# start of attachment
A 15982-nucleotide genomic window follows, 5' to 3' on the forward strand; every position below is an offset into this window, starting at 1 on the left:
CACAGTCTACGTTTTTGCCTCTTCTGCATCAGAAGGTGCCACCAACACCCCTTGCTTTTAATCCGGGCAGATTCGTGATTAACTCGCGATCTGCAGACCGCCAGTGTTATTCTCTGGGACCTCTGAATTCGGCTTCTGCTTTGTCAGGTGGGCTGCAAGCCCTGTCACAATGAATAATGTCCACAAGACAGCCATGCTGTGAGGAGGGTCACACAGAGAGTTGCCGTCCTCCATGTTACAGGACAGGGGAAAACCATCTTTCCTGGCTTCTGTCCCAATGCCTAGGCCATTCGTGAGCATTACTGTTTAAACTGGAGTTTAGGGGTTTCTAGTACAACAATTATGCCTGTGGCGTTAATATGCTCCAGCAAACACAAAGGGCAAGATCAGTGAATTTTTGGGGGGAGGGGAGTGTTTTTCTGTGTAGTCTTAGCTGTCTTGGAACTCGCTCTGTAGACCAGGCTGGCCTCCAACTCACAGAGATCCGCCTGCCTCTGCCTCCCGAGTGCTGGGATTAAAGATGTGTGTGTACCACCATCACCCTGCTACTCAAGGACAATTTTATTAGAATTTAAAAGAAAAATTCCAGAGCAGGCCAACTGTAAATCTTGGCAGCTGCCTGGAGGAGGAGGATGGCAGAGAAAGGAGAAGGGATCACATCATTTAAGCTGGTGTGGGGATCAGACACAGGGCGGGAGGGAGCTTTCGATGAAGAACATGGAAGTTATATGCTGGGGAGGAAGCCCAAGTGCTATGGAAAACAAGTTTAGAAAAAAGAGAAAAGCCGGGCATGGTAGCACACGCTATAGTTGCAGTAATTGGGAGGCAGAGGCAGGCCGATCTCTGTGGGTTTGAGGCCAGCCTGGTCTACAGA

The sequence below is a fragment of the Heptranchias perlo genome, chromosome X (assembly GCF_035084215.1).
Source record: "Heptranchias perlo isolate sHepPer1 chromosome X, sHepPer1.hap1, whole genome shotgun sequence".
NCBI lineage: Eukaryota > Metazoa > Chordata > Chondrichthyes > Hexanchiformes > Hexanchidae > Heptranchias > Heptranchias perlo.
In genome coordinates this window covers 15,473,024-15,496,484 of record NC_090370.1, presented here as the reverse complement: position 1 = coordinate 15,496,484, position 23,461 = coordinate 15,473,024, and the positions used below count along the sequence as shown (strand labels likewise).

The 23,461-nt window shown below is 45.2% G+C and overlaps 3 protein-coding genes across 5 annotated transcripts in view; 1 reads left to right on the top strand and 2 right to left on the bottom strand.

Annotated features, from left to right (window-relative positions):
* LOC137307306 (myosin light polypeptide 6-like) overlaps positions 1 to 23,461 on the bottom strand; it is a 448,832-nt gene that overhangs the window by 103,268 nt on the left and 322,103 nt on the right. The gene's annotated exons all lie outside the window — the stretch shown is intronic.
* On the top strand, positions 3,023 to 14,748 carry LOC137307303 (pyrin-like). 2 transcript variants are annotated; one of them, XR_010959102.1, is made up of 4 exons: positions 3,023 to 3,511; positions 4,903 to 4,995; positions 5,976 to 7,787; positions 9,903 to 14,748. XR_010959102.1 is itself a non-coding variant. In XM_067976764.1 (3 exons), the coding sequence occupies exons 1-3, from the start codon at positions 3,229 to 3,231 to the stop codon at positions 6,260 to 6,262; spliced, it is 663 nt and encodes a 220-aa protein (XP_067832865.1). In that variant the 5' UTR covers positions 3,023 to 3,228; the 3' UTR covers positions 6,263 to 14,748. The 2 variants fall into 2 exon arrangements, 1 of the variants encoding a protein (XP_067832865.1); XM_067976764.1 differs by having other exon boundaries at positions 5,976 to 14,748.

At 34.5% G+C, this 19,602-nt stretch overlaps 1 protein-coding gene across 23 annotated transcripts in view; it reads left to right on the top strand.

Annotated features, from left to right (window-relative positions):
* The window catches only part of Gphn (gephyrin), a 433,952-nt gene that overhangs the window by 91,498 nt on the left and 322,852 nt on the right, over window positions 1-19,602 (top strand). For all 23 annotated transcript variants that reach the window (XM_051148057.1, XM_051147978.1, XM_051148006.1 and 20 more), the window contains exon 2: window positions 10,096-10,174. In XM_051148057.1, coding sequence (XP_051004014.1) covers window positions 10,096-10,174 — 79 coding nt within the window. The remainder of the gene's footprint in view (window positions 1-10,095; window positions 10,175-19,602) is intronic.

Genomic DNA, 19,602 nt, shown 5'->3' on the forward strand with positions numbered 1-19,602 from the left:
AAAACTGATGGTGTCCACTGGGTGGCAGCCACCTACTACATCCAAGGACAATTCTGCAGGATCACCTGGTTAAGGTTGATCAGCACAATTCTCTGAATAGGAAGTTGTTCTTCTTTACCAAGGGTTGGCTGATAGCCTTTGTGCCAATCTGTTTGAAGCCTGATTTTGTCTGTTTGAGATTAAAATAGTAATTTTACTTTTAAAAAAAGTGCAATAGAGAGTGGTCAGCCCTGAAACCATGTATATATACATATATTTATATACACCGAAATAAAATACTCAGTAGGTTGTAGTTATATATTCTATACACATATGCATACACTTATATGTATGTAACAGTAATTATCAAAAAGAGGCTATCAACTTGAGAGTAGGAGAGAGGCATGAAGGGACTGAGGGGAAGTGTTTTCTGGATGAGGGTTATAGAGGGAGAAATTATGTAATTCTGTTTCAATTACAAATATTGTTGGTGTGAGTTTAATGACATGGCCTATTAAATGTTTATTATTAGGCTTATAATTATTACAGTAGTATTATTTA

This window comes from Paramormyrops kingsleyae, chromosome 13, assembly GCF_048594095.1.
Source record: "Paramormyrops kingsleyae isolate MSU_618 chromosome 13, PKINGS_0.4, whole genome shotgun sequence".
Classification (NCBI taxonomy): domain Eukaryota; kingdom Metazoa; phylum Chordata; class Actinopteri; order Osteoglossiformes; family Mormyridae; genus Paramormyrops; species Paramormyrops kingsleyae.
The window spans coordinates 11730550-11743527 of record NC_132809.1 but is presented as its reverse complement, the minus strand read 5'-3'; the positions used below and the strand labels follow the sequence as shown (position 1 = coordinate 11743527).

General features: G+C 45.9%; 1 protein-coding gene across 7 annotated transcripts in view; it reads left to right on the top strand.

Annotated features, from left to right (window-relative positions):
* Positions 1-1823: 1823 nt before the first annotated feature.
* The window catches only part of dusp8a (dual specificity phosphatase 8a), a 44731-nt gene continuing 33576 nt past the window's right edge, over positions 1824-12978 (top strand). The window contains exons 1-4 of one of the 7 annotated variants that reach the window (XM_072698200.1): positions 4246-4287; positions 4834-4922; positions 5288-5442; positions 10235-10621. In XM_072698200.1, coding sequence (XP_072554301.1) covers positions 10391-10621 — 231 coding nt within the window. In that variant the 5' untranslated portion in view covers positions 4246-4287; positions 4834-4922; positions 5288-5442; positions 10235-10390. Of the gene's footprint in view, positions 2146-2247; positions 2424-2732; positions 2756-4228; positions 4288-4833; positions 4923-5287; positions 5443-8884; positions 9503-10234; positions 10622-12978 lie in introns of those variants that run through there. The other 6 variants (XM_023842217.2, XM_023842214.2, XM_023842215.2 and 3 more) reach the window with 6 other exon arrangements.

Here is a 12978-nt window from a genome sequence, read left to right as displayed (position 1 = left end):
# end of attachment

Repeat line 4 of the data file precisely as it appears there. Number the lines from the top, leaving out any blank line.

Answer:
Source record: "Heptranchias perlo isolate sHepPer1 chromosome X, sHepPer1.hap1, whole genome shotgun sequence".